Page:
Christians in Wenzhou, Zhejiang province were seen making dozens of crosses to be passed out and worn among fellow believers after the local government removed over 1,000 crosses from church exteriors in a year-long “clean-up movement”.
Wenzhou, known as “China’s Jerusalem”, is home to the country’s largest Christian community.
Photos showing a group of locals creating small crosses and painting them red were posted to Weibo, China’s popular Twitter-like platform, along with a message urging Christian faithful in Zhejiang to hang them up at home and wear them.
Father Chen Kaihua of the Kunming diocese in Yunnan province soon after posted a message to Weibo calling on church-goers across the country to join in the “safe and legal non-violent disobedience movement”, according to Hong Kong Free Press, adding that “Tomorrow you will see crosses everywhere in Zhejiang”.
The protest comes amid a government campaign that has seen around 1,200 church crosses removed in Zhejiang since 2014, according to the online Christian newspaper Gospel Harold. Authorities have also threatened to demolish churches in what’s considered a move to curb the spread of Christianity in China.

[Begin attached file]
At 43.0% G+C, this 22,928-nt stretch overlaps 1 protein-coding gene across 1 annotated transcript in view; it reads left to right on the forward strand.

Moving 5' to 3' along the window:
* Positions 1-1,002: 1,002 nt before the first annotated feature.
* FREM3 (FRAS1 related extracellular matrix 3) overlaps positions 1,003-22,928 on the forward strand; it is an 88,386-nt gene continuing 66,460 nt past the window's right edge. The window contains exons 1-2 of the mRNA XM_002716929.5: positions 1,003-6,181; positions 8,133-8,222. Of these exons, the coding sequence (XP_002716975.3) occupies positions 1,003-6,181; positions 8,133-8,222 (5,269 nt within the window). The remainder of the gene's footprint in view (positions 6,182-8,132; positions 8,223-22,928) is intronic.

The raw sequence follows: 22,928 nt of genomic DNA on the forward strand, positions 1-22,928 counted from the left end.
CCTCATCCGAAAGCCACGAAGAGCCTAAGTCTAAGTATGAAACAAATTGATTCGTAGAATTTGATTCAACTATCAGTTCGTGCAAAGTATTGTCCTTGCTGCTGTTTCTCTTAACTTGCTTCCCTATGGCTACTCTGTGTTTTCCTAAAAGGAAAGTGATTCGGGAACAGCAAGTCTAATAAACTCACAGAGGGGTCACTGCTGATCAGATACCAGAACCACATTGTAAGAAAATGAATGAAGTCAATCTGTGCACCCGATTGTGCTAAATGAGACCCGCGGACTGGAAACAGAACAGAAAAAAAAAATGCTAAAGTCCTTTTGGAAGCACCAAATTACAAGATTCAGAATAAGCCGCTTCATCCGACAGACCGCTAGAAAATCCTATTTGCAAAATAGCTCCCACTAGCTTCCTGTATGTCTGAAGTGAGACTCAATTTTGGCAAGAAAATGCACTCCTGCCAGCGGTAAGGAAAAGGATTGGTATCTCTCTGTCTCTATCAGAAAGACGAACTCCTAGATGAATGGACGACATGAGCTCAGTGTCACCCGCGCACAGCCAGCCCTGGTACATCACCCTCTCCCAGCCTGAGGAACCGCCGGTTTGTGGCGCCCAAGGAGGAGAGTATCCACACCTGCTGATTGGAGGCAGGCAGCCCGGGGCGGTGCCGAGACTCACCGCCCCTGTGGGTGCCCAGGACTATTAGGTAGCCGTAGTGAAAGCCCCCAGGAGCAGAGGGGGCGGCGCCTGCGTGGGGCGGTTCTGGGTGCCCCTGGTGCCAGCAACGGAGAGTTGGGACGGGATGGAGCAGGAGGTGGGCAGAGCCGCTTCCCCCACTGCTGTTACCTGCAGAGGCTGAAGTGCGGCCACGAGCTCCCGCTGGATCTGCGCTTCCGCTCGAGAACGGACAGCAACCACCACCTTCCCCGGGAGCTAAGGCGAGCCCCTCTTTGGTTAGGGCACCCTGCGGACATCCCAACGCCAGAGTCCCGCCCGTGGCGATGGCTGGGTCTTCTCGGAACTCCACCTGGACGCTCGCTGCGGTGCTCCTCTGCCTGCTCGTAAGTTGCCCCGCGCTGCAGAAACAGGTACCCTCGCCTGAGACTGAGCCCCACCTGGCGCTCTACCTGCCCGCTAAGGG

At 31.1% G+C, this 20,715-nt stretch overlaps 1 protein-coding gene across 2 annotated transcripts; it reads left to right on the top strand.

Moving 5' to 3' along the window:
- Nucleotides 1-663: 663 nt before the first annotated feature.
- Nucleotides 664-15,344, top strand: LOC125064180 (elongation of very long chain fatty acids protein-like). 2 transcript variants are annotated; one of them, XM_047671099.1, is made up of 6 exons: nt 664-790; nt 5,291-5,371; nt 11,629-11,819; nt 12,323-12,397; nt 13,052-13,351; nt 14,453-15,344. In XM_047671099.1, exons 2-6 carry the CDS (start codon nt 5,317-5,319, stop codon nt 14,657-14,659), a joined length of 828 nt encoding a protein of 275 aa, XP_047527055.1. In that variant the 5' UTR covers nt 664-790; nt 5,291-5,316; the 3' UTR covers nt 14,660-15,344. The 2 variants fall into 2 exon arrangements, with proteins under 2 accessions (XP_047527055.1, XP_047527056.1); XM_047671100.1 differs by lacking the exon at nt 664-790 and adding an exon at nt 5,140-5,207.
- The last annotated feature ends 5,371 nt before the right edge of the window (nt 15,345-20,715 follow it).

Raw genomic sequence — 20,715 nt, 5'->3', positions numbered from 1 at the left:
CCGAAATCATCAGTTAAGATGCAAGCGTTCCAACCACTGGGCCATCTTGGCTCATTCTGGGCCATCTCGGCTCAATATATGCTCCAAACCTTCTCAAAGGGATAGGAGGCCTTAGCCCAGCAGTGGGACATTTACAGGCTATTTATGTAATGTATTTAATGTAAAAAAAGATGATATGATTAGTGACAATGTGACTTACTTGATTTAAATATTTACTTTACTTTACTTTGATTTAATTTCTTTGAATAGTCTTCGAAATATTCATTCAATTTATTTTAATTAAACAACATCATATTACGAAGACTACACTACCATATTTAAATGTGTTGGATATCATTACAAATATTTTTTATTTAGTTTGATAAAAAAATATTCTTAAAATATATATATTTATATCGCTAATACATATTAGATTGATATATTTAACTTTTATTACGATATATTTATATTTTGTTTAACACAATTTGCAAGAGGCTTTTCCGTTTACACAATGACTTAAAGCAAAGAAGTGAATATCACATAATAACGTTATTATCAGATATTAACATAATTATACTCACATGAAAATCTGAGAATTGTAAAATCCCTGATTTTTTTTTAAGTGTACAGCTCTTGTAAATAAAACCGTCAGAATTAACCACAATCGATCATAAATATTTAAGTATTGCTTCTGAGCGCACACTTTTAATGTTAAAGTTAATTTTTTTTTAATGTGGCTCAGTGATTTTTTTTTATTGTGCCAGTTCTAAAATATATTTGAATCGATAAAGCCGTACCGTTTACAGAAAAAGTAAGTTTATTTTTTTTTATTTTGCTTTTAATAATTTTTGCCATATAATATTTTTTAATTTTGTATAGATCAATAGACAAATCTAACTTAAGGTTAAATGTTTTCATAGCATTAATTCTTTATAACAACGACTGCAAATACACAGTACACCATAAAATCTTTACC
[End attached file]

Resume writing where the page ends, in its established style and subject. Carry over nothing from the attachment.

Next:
“The government has always been suspicious about religions — it tightly controls religious beliefs and expressions and Chinese people can only believe in five official religious. But it’s important to point out that many of the churches with crosses removed by the government are official churches recognized by the government,” Maya Wang, a researcher with the Human Rights Watch, said in the HKFP report.
A Pew report from 2010 estimated that there were around 23 million members of the Three-Self Patriotic Movement, China’s officially sanctioned Protestant church which functions under Communist Party oversight.
“The fact that these churches are now under renewed official scrutiny is a sign that authorities’ already-low tolerance for religious activities has fallen to a new low under President Xi,” Wang said.
A picture circulating online in May shows smoke rising from a cross at the Huzhen Church in Lishui city as it was being removed. Officials later denied that they set fire to the cross, saying that it began burning on its own.
Authorities in Wenzhou, however, insist that they are merely “relocating” crosses and demolishing dangerous buildings as part of a “three revise and one demolition” campaign to beautify the city.
“Generally speaking, the church staff and people [religious faithful] are very supportive,” an official from the ethic and religious affairs bureau in Rui’an told the Global Times. “We talked with some people who were not cooperating with the removal in a gentle way.”
[Images: Weibo via HKFP]